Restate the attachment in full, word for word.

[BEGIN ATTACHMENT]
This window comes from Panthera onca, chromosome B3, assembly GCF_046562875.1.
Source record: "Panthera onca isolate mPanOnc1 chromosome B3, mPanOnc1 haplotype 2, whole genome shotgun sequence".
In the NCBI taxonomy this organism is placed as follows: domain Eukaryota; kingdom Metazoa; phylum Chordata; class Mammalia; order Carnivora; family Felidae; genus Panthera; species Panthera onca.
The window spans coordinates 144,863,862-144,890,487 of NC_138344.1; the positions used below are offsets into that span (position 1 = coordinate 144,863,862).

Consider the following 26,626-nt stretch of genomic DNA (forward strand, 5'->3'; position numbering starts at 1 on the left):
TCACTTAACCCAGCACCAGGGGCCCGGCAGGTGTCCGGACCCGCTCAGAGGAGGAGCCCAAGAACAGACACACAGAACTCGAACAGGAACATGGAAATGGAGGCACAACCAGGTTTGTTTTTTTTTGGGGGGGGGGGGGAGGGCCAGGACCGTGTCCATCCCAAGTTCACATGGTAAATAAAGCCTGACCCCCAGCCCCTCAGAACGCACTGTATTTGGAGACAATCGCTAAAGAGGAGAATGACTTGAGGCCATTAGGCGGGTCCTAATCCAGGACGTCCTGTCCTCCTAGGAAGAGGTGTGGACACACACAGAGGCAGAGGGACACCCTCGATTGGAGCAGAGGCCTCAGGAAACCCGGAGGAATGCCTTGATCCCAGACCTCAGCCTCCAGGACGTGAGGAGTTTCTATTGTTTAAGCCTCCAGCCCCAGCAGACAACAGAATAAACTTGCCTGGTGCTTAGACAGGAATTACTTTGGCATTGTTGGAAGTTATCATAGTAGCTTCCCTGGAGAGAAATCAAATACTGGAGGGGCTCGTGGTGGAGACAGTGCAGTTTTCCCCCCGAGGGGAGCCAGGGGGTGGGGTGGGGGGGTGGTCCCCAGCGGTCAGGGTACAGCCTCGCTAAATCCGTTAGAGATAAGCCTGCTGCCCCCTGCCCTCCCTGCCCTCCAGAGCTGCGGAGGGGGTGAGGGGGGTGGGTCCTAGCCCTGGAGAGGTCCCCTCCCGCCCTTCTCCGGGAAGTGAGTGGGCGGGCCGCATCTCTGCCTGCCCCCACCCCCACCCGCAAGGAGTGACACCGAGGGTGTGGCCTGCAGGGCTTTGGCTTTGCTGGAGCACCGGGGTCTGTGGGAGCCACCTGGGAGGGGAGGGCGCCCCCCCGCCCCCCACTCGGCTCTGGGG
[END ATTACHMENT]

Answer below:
This window comes from Panthera onca, chromosome B3, assembly GCF_046562875.1.
Source record: "Panthera onca isolate mPanOnc1 chromosome B3, mPanOnc1 haplotype 2, whole genome shotgun sequence".
In the NCBI taxonomy this organism is placed as follows: domain Eukaryota; kingdom Metazoa; phylum Chordata; class Mammalia; order Carnivora; family Felidae; genus Panthera; species Panthera onca.
The window spans coordinates 144,863,862-144,890,487 of NC_138344.1; the positions used below are offsets into that span (position 1 = coordinate 144,863,862).

Consider the following 26,626-nt stretch of genomic DNA (forward strand, 5'->3'; position numbering starts at 1 on the left):
TCACTTAACCCAGCACCAGGGGCCCGGCAGGTGTCCGGACCCGCTCAGAGGAGGAGCCCAAGAACAGACACACAGAACTCGAACAGGAACATGGAAATGGAGGCACAACCAGGTTTGTTTTTTTTTGGGGGGGGGGGGGAGGGCCAGGACCGTGTCCATCCCAAGTTCACATGGTAAATAAAGCCTGACCCCCAGCCCCTCAGAACGCACTGTATTTGGAGACAATCGCTAAAGAGGAGAATGACTTGAGGCCATTAGGCGGGTCCTAATCCAGGACGTCCTGTCCTCCTAGGAAGAGGTGTGGACACACACAGAGGCAGAGGGACACCCTCGATTGGAGCAGAGGCCTCAGGAAACCCGGAGGAATGCCTTGATCCCAGACCTCAGCCTCCAGGACGTGAGGAGTTTCTATTGTTTAAGCCTCCAGCCCCAGCAGACAACAGAATAAACTTGCCTGGTGCTTAGACAGGAATTACTTTGGCATTGTTGGAAGTTATCATAGTAGCTTCCCTGGAGAGAAATCAAATACTGGAGGGGCTCGTGGTGGAGACAGTGCAGTTTTCCCCCCGAGGGGAGCCAGGGGGTGGGGTGGGGGGGTGGTCCCCAGCGGTCAGGGTACAGCCTCGCTAAATCCGTTAGAGATAAGCCTGCTGCCCCCTGCCCTCCCTGCCCTCCAGAGCTGCGGAGGGGGTGAGGGGGGTGGGTCCTAGCCCTGGAGAGGTCCCCTCCCGCCCTTCTCCGGGAAGTGAGTGGGCGGGCCGCATCTCTGCCTGCCCCCACCCCCACCCGCAAGGAGTGACACCGAGGGTGTGGCCTGCAGGGCTTTGGCTTTGCTGGAGCACCGGGGTCTGTGGGAGCCACCTGGGAGGGGAGGGCGCCCCCCCGCCCCCCACTCGGCTCTGGGG